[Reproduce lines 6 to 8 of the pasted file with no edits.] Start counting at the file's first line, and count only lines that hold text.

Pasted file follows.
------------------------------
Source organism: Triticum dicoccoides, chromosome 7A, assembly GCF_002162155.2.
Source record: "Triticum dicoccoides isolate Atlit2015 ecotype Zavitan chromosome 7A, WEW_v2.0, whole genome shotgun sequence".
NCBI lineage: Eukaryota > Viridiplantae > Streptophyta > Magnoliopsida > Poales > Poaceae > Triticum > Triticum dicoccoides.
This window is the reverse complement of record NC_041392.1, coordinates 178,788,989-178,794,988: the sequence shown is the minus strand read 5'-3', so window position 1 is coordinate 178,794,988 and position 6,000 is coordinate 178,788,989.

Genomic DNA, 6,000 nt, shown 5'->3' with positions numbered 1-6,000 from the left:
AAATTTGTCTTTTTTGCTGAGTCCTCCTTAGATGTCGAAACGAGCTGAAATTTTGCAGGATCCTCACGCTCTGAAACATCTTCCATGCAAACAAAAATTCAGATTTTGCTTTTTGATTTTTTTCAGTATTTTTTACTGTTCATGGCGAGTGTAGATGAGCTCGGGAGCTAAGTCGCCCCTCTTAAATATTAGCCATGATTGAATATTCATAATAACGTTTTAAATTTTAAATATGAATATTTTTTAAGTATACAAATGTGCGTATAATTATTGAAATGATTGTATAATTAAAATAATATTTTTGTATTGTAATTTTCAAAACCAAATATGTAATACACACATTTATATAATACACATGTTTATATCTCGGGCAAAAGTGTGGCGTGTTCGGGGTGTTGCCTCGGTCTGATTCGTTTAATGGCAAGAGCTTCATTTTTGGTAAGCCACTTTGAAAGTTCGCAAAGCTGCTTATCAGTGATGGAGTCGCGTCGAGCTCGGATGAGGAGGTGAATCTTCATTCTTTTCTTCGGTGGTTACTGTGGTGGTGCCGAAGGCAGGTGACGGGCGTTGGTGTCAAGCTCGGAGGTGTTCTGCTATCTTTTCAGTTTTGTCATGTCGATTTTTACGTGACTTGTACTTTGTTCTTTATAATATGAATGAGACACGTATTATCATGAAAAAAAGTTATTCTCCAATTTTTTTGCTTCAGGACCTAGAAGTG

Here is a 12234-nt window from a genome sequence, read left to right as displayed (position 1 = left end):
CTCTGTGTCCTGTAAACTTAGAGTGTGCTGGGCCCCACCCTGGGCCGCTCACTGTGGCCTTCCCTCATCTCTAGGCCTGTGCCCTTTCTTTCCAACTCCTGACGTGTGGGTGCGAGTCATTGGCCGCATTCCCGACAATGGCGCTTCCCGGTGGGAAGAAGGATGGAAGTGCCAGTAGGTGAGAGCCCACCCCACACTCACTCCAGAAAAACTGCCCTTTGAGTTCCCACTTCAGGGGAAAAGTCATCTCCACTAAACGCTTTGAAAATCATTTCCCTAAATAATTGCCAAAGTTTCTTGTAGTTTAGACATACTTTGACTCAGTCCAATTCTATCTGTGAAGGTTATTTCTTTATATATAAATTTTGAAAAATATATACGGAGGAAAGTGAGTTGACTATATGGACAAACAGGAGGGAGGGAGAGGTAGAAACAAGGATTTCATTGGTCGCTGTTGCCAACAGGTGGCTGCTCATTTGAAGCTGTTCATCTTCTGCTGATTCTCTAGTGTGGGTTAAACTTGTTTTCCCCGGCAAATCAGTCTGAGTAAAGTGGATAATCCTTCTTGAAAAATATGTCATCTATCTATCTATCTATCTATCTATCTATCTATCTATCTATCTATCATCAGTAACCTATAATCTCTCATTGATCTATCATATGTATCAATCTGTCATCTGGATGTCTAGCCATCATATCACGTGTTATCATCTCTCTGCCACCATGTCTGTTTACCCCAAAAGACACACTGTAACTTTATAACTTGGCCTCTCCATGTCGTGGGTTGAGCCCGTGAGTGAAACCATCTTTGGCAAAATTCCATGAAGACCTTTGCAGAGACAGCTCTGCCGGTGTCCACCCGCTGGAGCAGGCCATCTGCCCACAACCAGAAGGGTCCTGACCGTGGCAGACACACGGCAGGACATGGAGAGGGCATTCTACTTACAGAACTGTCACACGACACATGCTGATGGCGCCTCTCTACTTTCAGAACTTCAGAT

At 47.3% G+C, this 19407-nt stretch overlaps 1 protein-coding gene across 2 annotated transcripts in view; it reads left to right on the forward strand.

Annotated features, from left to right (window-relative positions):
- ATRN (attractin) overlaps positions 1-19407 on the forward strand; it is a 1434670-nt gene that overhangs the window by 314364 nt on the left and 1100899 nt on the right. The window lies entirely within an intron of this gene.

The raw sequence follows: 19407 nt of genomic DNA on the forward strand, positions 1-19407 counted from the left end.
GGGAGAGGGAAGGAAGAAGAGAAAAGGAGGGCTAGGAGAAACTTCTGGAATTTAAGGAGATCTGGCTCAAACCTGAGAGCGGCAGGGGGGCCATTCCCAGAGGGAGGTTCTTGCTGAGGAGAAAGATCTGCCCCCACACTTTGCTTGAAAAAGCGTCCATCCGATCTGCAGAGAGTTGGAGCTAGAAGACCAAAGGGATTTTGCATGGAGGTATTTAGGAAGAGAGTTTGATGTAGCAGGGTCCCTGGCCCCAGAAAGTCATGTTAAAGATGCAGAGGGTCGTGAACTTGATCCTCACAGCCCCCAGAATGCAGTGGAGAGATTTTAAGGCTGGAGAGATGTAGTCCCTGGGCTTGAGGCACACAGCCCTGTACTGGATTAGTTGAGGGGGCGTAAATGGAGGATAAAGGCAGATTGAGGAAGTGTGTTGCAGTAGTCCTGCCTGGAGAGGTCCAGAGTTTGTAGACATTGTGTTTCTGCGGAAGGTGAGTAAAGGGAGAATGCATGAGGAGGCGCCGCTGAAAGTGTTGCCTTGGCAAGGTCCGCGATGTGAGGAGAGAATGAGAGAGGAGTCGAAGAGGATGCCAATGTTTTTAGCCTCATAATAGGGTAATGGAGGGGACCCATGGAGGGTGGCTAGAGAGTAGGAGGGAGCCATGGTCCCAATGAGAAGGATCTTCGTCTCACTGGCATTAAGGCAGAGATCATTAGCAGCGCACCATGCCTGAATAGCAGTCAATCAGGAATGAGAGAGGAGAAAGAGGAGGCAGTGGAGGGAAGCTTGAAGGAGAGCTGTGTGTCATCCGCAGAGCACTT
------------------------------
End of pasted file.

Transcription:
AAATTTGTCTTTTTTGCTGAGTCCTCCTTAGATGTCGAAACGAGCTGAAATTTTGCAGGATCCTCACGCTCTGAAACATCTTCCATGCAAACAAAAATTCAGATTTTGCTTTTTGATTTTTTTCAGTATTTTTTACTGTTCATGGCGAGTGTAGATGAGCTCGGGAGCTAAGTCGCCCCTCTTAAATATTAGCCATGATTGAATATTCATAATAACGTTTTAAATTTTAAATATGAATATTTTTTAAGTATACAAATGTGCGTATAATTATTGAAATGATTGTATAATTAAAATAATATTTTTGTATTGTAATTTTCAAAACCAAATATGTAATACACACATTTATATAATACACATGTTTATATCTCGGGCAAAAGTGTGGCGTGTTCGGGGTGTTGCCTCGGTCTGATTCGTTTAATGGCAAGAGCTTCATTTTTGGTAAGCCACTTTGAAAGTTCGCAAAGCTGCTTATCAGTGATGGAGTCGCGTCGAGCTCGGATGAGGAGGTGAATCTTCATTCTTTTCTTCGGTGGTTACTGTGGTGGTGCCGAAGGCAGGTGACGGGCGTTGGTGTCAAGCTCGGAGGTGTTCTGCTATCTTTTCAGTTTTGTCATGTCGATTTTTACGTGACTTGTACTTTGTTCTTTATAATATGAATGAGACACGTATTATCATGAAAAAAAGTTATTCTCCAATTTTTTTGCTTCAGGACCTAGAAGTG

Here is a 12234-nt window from a genome sequence, read left to right as displayed (position 1 = left end):
CTCTGTGTCCTGTAAACTTAGAGTGTGCTGGGCCCCACCCTGGGCCGCTCACTGTGGCCTTCCCTCATCTCTAGGCCTGTGCCCTTTCTTTCCAACTCCTGACGTGTGGGTGCGAGTCATTGGCCGCATTCCCGACAATGGCGCTTCCCGGTGGGAAGAAGGATGGAAGTGCCAGTAGGTGAGAGCCCACCCCACACTCACTCCAGAAAAACTGCCCTTTGAGTTCCCACTTCAGGGGAAAAGTCATCTCCACTAAACGCTTTGAAAATCATTTCCCTAAATAATTGCCAAAGTTTCTTGTAGTTTAGACATACTTTGACTCAGTCCAATTCTATCTGTGAAGGTTATTTCTTTATATATAAATTTTGAAAAATATATACGGAGGAAAGTGAGTTGACTATATGGACAAACAGGAGGGAGGGAGAGGTAGAAACAAGGATTTCATTGGTCGCTGTTGCCAACAGGTGGCTGCTCATTTGAAGCTGTTCATCTTCTGCTGATTCTCTAGTGTGGGTTAAACTTGTTTTCCCCGGCAAATCAGTCTGAGTAAAGTGGATAATCCTTCTTGAAAAATATGTCATCTATCTATCTATCTATCTATCTATCTATCTATCTATCTATCTATCATCAGTAACCTATAATCTCTCATTGATCTATCATATGTATCAATCTGTCATCTGGATGTCTAGCCATCATATCACGTGTTATCATCTCTCTGCCACCATGTCTGTTTACCCCAAAAGACACACTGTAACTTTATAACTTGGCCTCTCCATGTCGTGGGTTGAGCCCGTGAGTGAAACCATCTTTGGCAAAATTCCATGAAGACCTTTGCAGAGACAGCTCTGCCGGTGTCCACCCGCTGGAGCAGGCCATCTGCCCACAACCAGAAGGGTCCTGACCGTGGCAGACACACGGCAGGACATGGAGAGGGCATTCTACTTACAGAACTGTCACACGACACATGCTGATGGCGCCTCTCTACTTTCAGAACTTCAGAT